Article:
Incomplete stent apposition (ISA) is characterized by the lack of contact of at least 1 stent strut with the vessel wall in a segment not overlying a side branch; it is more commonly found in drug-eluting stents than bare-metal stents. The accurate diagnosis of ISA, initially only possible with intravascular ultrasound, can currently be performed with higher accuracy by optical coherence tomography, which also enables strut-level assessment due to its higher axial resolution. Different circumstances related both to the index procedure and to vascular healing might influence ISA occurrence. Although several histopathology and clinical studies linked ISA to stent thrombosis, potential selection bias precluded definitive conclusions. Initial studies usually performed single time point assessments comparing overall ISA percentage and magnitude in different groups (i.e., stent type), thus hampering a comprehensive understanding of its relationship with vascular healing. Serial intravascular imaging studies that evaluated vascular response heterogeneity recently helped fill this gap. Some particular clinical scenarios such as acute coronary syndromes, bifurcations, tapered vessels, overlapping stents, and chronic total occlusions might predispose to ISA. Interventional cardiologists should be committed to optimal stent choices and techniques of implantation and use intravascular imaging guidance when appropriate to aim at minimizing acute ISA. In addition, the active search for new stent platforms that could accommodate vessel remodeling over time (i.e., self-expandable stents) and for new polymers and/or eluting drugs that could induce less inflammation (hence, less positive remodeling) could ultimately reduce the occurrence of ISA and its potentially harmful consequences.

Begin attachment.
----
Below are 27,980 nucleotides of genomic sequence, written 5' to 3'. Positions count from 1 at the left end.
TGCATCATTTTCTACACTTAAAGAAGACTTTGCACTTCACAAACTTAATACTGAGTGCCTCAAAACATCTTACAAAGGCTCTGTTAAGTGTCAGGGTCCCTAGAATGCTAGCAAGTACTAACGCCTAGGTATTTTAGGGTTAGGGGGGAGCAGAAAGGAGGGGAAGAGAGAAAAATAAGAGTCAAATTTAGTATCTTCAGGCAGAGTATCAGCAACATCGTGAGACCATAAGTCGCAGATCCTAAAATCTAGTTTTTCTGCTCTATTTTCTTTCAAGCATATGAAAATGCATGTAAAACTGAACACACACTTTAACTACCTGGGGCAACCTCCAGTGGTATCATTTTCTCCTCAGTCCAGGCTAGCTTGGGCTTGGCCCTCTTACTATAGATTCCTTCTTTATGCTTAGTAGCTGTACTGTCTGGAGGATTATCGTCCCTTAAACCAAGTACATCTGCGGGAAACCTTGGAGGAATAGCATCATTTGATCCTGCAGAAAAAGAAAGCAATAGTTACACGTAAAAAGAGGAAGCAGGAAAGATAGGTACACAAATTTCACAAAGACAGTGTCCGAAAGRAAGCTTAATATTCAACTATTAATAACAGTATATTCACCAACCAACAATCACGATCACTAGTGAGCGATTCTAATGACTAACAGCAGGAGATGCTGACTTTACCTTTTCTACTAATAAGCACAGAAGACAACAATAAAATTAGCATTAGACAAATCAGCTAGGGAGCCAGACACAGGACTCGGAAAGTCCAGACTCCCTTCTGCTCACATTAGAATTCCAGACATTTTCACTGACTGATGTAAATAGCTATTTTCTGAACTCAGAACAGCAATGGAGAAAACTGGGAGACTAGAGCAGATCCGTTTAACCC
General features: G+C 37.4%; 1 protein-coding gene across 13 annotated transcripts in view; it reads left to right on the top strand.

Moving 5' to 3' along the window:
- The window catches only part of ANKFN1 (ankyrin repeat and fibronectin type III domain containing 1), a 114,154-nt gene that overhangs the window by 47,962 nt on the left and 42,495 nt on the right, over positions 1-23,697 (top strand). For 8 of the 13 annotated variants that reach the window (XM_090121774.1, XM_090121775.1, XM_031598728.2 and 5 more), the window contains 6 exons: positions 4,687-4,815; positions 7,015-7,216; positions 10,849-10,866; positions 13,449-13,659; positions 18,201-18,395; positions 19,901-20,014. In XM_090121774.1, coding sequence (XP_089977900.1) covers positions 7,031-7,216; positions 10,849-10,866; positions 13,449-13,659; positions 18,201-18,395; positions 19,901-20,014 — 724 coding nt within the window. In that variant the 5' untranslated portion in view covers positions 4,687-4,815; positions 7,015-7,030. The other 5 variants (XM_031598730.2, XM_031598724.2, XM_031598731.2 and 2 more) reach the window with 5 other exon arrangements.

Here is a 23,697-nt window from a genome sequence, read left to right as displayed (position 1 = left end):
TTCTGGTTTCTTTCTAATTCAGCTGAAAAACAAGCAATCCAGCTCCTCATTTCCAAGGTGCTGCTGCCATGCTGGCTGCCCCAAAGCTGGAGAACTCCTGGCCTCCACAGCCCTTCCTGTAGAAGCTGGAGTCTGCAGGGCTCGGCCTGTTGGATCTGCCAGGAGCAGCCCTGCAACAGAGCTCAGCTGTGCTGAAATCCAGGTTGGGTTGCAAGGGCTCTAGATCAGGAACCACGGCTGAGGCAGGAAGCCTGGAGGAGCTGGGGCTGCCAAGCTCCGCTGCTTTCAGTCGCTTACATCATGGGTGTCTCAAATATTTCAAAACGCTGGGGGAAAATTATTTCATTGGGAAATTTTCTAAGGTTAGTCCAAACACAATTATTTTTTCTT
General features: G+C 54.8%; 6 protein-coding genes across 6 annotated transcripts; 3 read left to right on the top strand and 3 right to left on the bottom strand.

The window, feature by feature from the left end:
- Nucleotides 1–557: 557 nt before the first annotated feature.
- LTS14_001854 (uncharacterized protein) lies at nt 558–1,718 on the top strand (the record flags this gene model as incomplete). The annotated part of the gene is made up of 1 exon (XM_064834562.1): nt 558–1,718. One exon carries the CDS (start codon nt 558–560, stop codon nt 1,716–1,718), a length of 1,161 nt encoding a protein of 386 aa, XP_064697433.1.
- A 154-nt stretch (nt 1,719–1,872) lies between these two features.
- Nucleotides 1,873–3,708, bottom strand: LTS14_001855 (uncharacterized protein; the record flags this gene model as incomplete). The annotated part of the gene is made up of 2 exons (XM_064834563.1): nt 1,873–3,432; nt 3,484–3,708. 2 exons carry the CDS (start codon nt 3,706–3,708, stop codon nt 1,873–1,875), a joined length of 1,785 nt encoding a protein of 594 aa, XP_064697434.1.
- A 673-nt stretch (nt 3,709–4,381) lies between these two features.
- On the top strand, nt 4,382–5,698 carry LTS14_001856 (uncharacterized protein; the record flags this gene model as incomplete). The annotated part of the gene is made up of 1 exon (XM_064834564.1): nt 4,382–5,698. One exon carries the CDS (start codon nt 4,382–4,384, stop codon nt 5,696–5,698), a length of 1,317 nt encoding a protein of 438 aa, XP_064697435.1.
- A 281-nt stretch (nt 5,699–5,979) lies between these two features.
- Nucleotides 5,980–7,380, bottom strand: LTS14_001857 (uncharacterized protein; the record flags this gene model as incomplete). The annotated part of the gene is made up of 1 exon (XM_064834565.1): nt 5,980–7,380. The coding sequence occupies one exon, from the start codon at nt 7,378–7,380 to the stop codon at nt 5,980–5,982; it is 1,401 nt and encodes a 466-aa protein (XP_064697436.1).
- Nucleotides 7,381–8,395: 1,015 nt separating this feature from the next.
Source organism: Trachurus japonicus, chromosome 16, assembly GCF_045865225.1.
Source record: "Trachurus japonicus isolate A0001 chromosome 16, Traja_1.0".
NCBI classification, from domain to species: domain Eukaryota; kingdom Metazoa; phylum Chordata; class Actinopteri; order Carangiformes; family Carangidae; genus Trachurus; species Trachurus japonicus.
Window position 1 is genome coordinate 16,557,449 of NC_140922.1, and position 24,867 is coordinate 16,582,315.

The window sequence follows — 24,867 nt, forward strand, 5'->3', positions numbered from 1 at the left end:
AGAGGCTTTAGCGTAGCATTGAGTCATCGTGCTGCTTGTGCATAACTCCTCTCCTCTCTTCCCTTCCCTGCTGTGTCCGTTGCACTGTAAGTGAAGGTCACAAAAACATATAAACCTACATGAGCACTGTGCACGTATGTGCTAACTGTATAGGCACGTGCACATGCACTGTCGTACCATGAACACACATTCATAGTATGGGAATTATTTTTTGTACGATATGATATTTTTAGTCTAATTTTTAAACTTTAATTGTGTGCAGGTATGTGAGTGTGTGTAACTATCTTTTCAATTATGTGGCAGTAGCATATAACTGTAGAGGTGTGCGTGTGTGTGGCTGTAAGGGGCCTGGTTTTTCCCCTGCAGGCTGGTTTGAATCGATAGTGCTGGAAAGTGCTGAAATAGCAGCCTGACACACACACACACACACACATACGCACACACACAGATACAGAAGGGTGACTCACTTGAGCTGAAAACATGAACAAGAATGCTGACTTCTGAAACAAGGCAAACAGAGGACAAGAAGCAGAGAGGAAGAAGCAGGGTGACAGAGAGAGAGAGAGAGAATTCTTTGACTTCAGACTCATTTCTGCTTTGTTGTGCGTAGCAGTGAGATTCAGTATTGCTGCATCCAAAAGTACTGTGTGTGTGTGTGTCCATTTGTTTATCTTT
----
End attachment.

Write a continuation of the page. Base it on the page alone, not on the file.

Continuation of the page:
Keywords: drug-eluting stent(s); incomplete stent apposition; intravascular ultrasound; optical coherence tomography; percutaneous coronary intervention; stent malapposition.
Copyright © 2014 American College of Cardiology Foundation. Published by Elsevier Inc. All rights reserved.